In another post, I also referenced a found art show I had been invited in.  The piece was a broken window I found in front of someone’s house.  The window was broken, as if something was thrown through it.  When I saw it, I immediately had to pick it up.  I saw the broken dreams in this window.  I imagined the window being broken as a fight ensued, something being thrown at someone, missing and going through the window.  Or someone possibly trying to break into the house, again, shattering a sense of safety within the home, a man’s castle.  All the pieces clicked for me as I saw this piece laying in the pile of rubbish.  I simply titled it Broken Dreams, and it was accepted into the student show, only adding holes to suspend it from the ceiling.  From that show, I was invited into The DuChampions of Art at Lonestar Studios.  I was requested to alter the piece, so I changed it from its original negative found state by cleaning it and boarding it up, rendering it useful again, now titling it Perseverance. Since then, I have been drawn to windows.  They represent so much to me, dividing the private world from the public.  It is a part of a home, letting in light, keeping out adverse weather.  I find them to be both functional and revealing at the same time.  A window is a good framing device, painting surface, or as I mentioned earlier, can be an art piece all on their own.  My first window find is exciting, however, soon ends in disappointment.  I am unable to fit them in my car and I wasn’t prepared to strap anything to the roof.  That does happen when there is no preparation.  I have to let them go.  I did go back the next day, but they were gone.  That is how this goes –  a limited time opportunity. All is not lost.  Fortunately, while different, there are still plenty of windows thrown out.  I come across two different, smaller windows, deteriorating but with the frames and glass in tact.  That is a characteristic I love about finding old items.  The worn, weathered appearance often ties in conceptually with the ideas I am working with.  Separately, I find three framed window panes and yet at another stop, I find two window frames with no glass.  At this time I don’t have any specific project in mind, but I will contemplate them for a while.  I have noticed a few reoccurring themes that have found their way into my work, including windows and other parts that comprise a house. While I have been collecting doors for a while, I have recently begun to consider using drawers.  When I came across a pile of them, I had to grab a few.  They can be used as a possible display case, or hung as a shelf, but after some thought, I decided I want to use these shallow drawers as painting surfaces.  They just need to be cleaned up, then I can apply a few coats of gesso and sand.  I need to spend some time thinking about the imagery I want to use for these paintings.  That is the nature of how I work, contemplating over a period of time.  So far this has worked out well, I know when I am ready. But by far, my favorite find was this night stand.  I have been wanting to take my painting to a three-dimensional surface for while now.  Again, the excitement was instant when I saw it, like with the window.  The top is missing, but that can be easily replaced.  In fact, my head is already swimming with how I can take advantage of this.  In my drip paintings, I not only layer the drips, I layer the imagery.  Masking off as I paint, this creates a diminishing image, getting smaller within itself.  I think I would like to do this with wood, my image getting smaller, going deeper inside.  This has a topographical atmosphere, becoming a map of whatever image I want to explore.  This is something I might not have thought about if I had bought this new. I have never been interested in a brand new, polished look for my art.  This method of obtaining art supplies motivates my creativity and is extremely economical.  For not exuding too much effort, I actually found quite a few items I am excited to work with.  My ideas started brewing as soon as I had some inspiration.  All of this was free.  I just had to look around in what I did every day.  My total is three window panes, two complete windows, two empty window frames, one shutter door, three drawers, one night stand, and ten tires.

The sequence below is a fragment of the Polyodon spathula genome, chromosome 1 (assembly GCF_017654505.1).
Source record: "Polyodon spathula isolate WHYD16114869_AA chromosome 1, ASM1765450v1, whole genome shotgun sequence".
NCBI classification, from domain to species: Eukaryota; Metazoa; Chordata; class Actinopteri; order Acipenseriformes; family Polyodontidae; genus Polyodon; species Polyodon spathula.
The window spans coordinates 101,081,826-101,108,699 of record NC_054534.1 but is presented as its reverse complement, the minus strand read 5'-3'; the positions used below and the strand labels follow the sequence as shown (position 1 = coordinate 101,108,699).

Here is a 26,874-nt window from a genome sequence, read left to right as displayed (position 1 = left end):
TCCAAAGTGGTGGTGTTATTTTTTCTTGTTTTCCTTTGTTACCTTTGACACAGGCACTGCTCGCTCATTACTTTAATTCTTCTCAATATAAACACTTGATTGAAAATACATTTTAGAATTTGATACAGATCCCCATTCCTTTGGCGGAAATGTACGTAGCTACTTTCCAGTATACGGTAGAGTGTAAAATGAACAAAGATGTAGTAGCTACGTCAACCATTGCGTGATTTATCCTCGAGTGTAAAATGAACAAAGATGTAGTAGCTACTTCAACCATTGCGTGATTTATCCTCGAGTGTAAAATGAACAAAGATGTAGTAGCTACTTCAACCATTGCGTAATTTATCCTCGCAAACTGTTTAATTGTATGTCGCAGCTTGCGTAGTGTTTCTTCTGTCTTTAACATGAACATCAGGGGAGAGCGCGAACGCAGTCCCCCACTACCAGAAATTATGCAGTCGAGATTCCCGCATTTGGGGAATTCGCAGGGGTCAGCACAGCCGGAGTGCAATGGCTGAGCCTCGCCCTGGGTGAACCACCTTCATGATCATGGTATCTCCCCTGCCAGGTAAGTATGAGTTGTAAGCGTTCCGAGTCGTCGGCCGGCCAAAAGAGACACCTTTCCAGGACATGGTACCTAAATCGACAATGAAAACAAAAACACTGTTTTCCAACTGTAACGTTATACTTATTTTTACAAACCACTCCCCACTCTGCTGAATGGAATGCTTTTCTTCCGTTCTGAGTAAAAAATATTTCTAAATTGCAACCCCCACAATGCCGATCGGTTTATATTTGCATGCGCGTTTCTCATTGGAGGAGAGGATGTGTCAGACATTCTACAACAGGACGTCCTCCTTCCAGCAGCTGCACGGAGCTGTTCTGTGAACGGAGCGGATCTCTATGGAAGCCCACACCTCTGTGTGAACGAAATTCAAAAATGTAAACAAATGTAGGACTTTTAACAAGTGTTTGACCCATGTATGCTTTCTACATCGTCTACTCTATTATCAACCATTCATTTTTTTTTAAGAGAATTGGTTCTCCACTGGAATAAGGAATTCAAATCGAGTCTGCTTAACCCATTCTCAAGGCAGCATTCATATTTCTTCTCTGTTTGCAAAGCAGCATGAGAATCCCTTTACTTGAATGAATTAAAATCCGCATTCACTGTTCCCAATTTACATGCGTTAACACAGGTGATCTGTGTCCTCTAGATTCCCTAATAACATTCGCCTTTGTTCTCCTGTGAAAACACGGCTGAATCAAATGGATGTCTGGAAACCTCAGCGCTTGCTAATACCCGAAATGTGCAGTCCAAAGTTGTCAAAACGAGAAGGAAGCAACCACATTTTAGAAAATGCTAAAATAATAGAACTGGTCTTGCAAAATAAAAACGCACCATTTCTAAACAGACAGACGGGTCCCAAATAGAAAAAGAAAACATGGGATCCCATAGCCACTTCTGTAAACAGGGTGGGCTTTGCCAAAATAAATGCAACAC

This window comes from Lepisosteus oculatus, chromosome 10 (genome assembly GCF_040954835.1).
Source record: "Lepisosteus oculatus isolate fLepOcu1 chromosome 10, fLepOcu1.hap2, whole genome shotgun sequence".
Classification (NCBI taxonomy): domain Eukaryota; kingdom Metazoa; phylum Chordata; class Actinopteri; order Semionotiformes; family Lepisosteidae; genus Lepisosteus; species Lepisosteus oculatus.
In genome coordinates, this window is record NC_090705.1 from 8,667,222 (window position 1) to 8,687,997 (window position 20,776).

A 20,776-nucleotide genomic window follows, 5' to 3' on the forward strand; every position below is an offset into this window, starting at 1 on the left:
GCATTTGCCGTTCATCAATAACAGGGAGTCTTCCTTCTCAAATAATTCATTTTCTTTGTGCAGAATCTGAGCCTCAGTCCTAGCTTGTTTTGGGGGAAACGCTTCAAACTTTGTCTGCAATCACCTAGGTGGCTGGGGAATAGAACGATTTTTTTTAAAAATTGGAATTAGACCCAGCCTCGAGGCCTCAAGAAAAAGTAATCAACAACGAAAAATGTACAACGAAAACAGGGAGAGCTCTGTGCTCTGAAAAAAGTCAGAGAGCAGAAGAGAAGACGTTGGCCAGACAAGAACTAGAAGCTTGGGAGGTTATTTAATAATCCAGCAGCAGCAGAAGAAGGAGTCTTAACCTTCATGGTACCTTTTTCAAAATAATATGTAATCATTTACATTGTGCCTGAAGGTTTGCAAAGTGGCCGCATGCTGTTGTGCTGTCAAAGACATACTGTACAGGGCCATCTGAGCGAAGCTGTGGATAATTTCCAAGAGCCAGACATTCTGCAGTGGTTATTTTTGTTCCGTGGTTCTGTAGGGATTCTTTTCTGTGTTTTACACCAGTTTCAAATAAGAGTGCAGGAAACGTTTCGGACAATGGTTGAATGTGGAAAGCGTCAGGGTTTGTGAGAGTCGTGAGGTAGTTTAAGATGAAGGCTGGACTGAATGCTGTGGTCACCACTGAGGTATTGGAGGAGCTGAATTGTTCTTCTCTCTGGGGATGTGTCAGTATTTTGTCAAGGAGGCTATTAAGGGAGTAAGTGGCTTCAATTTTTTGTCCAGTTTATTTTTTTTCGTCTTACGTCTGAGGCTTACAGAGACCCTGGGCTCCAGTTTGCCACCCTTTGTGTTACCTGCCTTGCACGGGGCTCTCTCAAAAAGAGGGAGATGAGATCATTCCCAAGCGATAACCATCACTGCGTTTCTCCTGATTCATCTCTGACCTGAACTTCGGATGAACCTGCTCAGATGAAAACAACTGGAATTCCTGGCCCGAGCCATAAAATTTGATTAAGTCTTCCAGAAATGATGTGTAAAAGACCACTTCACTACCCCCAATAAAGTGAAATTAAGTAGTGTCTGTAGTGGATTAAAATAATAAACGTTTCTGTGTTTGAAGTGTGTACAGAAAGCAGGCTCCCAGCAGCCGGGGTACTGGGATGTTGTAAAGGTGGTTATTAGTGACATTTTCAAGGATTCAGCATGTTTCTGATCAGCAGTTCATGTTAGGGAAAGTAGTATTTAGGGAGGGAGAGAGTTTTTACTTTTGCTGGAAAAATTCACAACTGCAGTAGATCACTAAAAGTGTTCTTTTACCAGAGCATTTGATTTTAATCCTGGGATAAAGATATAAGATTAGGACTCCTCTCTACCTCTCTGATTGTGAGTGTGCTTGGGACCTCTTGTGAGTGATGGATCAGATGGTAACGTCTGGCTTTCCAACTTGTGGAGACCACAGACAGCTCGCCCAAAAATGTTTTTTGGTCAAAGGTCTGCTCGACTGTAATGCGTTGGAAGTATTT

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5 responses

  1. Patty Henry

    Thank you Jessica, I loved the blog!

    August 2, 2012 at 8:38 am

  2. Pingback: •ρ• Mr. Lemonhead « Reflections on Reality

  3. Lol! I’ve never been interested in brand new when it comes to my furniture… the exception being mattresses of course. I also prefer previously loved items for the displays for the jewelry in my booth at shows. I love that you rescued these items from the landfill. I can’t wait to see what you create with all these “treasures”. 😉

    September 9, 2012 at 9:58 pm

    • Thanks! I have seen so many great display ideas with rescued frames, drawers, shutters, branches, the list goes on & on… I am excited to work on these great surfaces!

      September 10, 2012 at 9:54 pm